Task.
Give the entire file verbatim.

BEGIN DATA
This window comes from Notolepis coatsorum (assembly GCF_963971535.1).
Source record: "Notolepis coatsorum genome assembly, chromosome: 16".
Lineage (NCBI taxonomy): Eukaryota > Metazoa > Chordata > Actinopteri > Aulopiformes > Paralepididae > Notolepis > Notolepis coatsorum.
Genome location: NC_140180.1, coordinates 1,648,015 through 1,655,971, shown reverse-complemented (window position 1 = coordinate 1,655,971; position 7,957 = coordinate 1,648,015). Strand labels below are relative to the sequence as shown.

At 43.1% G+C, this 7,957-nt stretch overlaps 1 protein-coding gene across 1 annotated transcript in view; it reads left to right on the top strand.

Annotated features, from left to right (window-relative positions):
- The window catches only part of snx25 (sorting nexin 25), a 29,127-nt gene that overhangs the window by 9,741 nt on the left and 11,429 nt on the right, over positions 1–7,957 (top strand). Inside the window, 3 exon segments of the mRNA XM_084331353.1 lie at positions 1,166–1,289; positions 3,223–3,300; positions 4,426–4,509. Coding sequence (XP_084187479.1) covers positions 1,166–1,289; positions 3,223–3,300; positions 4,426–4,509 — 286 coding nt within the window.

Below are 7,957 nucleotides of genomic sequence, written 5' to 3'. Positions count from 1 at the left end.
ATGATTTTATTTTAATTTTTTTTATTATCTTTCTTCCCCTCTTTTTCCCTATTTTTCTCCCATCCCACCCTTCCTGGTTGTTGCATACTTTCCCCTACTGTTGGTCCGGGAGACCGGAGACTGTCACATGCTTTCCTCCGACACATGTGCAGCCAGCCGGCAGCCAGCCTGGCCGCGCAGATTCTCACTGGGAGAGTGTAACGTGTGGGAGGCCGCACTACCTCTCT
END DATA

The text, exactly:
This window comes from Notolepis coatsorum (assembly GCF_963971535.1).
Source record: "Notolepis coatsorum genome assembly, chromosome: 16".
Lineage (NCBI taxonomy): Eukaryota > Metazoa > Chordata > Actinopteri > Aulopiformes > Paralepididae > Notolepis > Notolepis coatsorum.
Genome location: NC_140180.1, coordinates 1,648,015 through 1,655,971, shown reverse-complemented (window position 1 = coordinate 1,655,971; position 7,957 = coordinate 1,648,015). Strand labels below are relative to the sequence as shown.

At 43.1% G+C, this 7,957-nt stretch overlaps 1 protein-coding gene across 1 annotated transcript in view; it reads left to right on the top strand.

Annotated features, from left to right (window-relative positions):
- The window catches only part of snx25 (sorting nexin 25), a 29,127-nt gene that overhangs the window by 9,741 nt on the left and 11,429 nt on the right, over positions 1–7,957 (top strand). Inside the window, 3 exon segments of the mRNA XM_084331353.1 lie at positions 1,166–1,289; positions 3,223–3,300; positions 4,426–4,509. Coding sequence (XP_084187479.1) covers positions 1,166–1,289; positions 3,223–3,300; positions 4,426–4,509 — 286 coding nt within the window.

Below are 7,957 nucleotides of genomic sequence, written 5' to 3'. Positions count from 1 at the left end.
ATGATTTTATTTTAATTTTTTTTATTATCTTTCTTCCCCTCTTTTTCCCTATTTTTCTCCCATCCCACCCTTCCTGGTTGTTGCATACTTTCCCCTACTGTTGGTCCGGGAGACCGGAGACTGTCACATGCTTTCCTCCGACACATGTGCAGCCAGCCGGCAGCCAGCCTGGCCGCGCAGATTCTCACTGGGAGAGTGTAACGTGTGGGAGGCCGCACTACCTCTCT